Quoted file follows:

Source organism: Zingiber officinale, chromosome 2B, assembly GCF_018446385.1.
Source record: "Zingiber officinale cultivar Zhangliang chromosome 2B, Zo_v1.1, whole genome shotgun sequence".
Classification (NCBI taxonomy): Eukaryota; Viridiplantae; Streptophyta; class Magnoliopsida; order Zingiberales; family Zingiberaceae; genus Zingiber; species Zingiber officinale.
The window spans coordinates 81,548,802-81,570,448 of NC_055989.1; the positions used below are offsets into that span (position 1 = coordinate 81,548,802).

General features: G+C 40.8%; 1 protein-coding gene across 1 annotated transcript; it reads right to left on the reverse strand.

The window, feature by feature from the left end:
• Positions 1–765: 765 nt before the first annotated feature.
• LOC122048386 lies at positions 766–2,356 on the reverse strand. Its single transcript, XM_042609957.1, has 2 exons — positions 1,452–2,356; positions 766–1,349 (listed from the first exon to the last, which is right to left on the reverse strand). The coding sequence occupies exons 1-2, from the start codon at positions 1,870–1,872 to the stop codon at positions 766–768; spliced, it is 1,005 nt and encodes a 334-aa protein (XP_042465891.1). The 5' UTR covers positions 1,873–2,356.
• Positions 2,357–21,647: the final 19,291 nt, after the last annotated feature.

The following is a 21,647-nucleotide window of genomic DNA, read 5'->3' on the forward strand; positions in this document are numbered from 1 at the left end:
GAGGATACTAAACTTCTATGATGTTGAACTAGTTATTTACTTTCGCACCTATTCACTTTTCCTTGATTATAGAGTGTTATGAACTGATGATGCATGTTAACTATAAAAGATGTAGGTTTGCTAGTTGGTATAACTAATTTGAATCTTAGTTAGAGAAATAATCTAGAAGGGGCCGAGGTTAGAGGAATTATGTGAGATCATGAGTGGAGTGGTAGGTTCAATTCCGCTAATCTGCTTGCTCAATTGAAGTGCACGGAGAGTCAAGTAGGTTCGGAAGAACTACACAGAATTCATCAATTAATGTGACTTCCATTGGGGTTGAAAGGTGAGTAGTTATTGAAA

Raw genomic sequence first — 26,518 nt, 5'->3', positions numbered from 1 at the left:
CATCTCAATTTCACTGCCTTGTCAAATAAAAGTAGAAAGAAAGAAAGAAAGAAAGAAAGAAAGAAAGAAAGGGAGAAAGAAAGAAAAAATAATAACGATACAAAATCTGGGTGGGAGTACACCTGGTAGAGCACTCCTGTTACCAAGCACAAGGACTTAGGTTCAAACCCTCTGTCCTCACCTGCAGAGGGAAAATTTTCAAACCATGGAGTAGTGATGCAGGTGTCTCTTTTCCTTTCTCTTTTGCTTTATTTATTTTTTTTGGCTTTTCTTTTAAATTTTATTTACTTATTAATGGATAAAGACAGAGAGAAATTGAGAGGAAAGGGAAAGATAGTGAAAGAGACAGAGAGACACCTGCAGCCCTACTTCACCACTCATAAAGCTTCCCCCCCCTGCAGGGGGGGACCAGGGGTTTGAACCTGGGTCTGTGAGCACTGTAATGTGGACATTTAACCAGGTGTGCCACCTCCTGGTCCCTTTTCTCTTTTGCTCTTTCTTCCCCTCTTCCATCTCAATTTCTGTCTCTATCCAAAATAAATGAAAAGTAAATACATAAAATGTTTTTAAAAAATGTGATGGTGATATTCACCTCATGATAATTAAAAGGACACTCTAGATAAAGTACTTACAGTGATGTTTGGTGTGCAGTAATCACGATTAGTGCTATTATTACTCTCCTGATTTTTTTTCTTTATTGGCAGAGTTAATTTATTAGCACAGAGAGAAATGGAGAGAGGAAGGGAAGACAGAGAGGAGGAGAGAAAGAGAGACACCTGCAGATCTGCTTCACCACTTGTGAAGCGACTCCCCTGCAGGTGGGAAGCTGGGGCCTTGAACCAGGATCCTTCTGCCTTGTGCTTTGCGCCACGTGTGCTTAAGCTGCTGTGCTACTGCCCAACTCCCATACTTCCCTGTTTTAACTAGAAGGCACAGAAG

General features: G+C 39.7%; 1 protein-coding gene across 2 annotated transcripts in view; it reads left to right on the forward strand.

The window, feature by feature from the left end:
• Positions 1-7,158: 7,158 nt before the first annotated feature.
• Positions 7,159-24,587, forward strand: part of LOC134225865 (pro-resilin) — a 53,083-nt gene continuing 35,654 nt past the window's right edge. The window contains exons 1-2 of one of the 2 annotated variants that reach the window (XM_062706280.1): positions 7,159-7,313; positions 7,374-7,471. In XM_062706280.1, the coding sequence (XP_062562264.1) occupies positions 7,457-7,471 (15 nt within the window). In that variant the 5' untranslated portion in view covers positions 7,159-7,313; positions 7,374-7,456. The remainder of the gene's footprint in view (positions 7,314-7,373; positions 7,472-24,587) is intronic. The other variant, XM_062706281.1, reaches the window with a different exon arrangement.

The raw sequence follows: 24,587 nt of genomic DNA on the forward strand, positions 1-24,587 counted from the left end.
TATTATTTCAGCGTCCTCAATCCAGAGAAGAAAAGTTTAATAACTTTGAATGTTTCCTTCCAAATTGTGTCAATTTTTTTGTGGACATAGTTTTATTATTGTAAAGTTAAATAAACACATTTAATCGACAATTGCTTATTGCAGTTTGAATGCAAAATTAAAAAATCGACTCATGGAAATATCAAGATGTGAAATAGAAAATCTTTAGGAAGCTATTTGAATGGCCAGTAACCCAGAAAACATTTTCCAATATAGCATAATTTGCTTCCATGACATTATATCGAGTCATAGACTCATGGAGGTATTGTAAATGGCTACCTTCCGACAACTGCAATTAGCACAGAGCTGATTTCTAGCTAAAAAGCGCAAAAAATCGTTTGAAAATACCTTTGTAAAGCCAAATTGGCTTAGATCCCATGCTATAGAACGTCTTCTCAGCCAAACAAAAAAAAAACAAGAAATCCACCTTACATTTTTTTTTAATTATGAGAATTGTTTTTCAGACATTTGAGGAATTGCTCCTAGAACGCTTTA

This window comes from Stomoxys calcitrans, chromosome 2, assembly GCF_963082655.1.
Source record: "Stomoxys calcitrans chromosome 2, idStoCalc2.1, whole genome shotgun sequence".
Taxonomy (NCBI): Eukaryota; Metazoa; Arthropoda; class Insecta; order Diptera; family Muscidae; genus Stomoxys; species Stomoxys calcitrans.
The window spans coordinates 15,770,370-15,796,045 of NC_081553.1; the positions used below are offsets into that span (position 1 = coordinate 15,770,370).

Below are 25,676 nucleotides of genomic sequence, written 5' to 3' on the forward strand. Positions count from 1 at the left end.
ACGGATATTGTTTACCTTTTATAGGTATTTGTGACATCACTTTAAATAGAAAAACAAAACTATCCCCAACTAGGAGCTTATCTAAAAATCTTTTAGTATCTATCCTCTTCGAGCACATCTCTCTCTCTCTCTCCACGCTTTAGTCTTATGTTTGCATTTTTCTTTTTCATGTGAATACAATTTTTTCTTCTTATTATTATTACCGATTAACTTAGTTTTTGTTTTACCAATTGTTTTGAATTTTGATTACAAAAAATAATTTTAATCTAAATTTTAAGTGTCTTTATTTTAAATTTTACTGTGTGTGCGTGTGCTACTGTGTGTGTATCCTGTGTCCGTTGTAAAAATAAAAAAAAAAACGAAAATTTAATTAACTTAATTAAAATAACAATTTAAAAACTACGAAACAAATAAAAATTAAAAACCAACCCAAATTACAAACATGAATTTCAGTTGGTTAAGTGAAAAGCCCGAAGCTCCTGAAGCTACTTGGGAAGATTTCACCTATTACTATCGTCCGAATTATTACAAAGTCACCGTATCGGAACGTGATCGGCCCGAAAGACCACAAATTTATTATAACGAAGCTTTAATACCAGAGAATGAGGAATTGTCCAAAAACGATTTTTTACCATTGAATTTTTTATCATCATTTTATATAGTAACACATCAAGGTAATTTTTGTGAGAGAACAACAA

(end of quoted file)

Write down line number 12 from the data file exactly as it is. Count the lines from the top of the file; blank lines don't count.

Raw genomic sequence first — 26,518 nt, 5'->3', positions numbered from 1 at the left: